These changes set up a completely new model for coverage of the Persian Gulf War. Instead of tuning into one trusted network for war coverage, Americans could switch from channel to channel at the flick of a finger. If one network reported a fact or rumor, viewers could quickly check other news organizations for confirmation or repudiation.
During one of the early Scud attacks on Israel, for example, Dan Rather of CBS News reported that "the Israelis are, as we speak, in the process of retaliating against the Iraqis for the six, at least six, Scuds that hit Israel." Neither the number of Scud attacks nor the retaliation report was true, and CBS recanted the items later that evening. The other networks had treated those reports more skeptically, though ABC had reported that the Scuds had carried chemical weapons—which also turned out to be false.
Viewers could also respond immediately to the changing pace of a particular channel's news. If NBC News began an in-depth interview with a military expert, public official, or foreign diplomat, viewers could check other channels for breaking news while monitoring the course of NBC's interview in case a topic of special interest arose. Going into the war coverage, the networks might have thought that viewers had developed specific loyalties to anchors or newscasts, but viewers indicated no such loyalties after the war began. Asked who was doing the best job of reporting war news, one poll's respondents gave ABC's Peter Jennings a plurality—of 16 percent.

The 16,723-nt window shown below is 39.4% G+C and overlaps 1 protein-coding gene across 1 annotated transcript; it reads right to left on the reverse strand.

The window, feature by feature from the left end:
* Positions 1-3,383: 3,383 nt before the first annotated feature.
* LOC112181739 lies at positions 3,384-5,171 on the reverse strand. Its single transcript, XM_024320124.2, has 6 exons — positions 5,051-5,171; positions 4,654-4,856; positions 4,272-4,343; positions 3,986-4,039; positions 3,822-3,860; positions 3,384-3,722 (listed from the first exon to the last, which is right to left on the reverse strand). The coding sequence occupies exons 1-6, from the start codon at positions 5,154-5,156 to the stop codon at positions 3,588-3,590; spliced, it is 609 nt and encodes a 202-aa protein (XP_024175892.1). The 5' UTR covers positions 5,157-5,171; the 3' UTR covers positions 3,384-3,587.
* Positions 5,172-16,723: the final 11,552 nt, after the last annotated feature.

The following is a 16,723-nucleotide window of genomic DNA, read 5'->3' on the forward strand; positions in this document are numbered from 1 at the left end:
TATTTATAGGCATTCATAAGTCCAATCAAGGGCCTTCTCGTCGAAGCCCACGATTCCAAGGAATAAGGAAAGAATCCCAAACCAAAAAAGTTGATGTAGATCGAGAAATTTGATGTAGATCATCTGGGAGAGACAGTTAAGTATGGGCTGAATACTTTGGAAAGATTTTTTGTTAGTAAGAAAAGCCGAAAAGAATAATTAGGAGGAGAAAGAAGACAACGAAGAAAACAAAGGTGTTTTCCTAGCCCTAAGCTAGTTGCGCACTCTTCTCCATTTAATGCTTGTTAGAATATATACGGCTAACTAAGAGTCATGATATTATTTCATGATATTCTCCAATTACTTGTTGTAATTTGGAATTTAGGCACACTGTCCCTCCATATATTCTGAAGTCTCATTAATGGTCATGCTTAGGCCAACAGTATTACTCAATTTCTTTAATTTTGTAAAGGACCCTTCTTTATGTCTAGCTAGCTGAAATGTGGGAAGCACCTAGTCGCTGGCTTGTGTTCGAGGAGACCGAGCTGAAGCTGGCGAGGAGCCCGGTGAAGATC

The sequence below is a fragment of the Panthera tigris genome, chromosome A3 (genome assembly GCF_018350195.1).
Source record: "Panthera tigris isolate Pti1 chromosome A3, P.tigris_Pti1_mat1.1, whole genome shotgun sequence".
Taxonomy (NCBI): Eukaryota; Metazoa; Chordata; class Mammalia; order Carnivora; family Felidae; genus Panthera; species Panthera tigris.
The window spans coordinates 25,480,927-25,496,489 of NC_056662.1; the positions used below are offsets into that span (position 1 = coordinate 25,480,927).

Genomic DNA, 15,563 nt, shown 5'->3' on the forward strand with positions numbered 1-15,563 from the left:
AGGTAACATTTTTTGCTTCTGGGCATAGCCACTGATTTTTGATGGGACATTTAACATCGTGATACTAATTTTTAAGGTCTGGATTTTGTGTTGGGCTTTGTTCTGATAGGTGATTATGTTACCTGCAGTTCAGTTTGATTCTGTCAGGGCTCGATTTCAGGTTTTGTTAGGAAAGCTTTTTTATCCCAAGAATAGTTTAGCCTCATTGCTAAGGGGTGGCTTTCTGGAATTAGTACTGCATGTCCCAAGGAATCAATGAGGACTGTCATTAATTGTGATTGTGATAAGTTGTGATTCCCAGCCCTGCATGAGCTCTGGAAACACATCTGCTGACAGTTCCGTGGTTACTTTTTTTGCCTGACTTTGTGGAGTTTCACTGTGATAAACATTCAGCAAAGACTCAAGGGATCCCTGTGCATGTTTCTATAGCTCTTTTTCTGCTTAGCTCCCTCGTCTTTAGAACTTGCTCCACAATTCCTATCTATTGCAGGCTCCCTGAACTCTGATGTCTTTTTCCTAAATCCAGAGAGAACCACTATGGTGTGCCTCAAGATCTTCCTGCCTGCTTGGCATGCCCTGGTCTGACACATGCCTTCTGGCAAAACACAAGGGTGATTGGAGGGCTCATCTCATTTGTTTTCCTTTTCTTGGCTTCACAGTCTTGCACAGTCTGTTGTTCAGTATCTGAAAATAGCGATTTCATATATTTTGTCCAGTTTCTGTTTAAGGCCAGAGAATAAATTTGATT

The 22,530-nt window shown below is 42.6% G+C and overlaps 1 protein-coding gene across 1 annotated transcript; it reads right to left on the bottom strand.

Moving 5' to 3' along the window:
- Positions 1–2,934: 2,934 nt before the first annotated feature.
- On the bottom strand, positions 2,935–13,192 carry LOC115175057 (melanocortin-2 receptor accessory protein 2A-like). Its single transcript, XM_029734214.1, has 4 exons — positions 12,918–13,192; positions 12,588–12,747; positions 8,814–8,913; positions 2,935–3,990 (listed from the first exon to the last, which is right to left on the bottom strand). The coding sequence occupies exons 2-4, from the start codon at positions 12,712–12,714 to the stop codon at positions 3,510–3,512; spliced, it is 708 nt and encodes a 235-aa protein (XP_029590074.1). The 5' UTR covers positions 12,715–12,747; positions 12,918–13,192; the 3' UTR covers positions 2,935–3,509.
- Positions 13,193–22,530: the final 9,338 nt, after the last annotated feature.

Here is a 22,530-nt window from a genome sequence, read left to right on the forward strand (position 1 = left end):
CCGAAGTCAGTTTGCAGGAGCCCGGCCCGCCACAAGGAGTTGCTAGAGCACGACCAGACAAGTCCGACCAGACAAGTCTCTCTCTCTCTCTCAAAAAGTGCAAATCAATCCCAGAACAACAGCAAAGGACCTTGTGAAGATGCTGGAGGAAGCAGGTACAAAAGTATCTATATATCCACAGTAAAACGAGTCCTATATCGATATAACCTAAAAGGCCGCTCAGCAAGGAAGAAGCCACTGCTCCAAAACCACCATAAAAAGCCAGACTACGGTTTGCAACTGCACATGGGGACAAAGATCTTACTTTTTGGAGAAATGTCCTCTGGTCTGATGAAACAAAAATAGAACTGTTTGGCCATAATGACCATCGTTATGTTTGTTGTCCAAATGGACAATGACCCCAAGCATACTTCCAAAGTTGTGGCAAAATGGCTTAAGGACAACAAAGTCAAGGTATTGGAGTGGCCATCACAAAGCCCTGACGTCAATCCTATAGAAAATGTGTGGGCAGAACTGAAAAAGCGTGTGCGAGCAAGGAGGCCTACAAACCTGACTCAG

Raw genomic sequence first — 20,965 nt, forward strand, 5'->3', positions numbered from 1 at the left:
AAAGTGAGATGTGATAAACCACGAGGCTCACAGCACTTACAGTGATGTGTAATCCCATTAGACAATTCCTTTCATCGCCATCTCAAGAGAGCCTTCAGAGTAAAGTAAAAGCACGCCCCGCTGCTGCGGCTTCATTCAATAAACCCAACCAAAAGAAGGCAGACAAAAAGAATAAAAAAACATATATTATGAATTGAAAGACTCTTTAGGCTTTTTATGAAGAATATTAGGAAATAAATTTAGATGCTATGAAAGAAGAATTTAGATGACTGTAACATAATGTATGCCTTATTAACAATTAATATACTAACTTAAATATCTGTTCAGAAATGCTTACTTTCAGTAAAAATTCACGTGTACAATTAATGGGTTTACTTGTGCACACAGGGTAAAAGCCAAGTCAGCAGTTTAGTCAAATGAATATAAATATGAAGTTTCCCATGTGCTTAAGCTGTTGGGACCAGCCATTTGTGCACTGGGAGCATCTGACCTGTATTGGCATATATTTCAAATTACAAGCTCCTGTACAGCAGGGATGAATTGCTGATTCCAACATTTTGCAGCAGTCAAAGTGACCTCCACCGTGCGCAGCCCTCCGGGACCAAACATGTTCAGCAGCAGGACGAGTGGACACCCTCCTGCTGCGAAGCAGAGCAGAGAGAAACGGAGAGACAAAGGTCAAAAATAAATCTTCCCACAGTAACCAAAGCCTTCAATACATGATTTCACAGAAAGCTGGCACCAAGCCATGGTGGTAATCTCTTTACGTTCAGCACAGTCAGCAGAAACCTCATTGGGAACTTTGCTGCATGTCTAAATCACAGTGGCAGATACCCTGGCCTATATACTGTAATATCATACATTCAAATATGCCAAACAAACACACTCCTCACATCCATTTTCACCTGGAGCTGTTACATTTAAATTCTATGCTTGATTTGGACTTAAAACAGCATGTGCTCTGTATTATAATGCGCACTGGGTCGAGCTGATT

While there are no surveys available at this writing about how many Americans chose to exercise their new control over news viewing, the prospect of facing millions of viewers with short attention spans, few loyalties to networks or personalities, and hearty appetites for breaking news—as well as the technology to act on these inclinations—gave news organizations a different set of incentives and pressures. The live nature of Gulf War coverage ceded to viewers the role performed until recently by news producers, researchers, and executives.
One result was that viewers became less dependent upon news organizations for setting the agenda for coverage. Live daily briefings from the Pentagon and U.S. command headquarters in Saudi Arabia gave viewers an unedited, regular look at the facts and issues of the war, as did coverage of other events by the commentator-less C-Span. Viewers could judge subsequent news reports on a briefing, for example, by their own impressions of the event.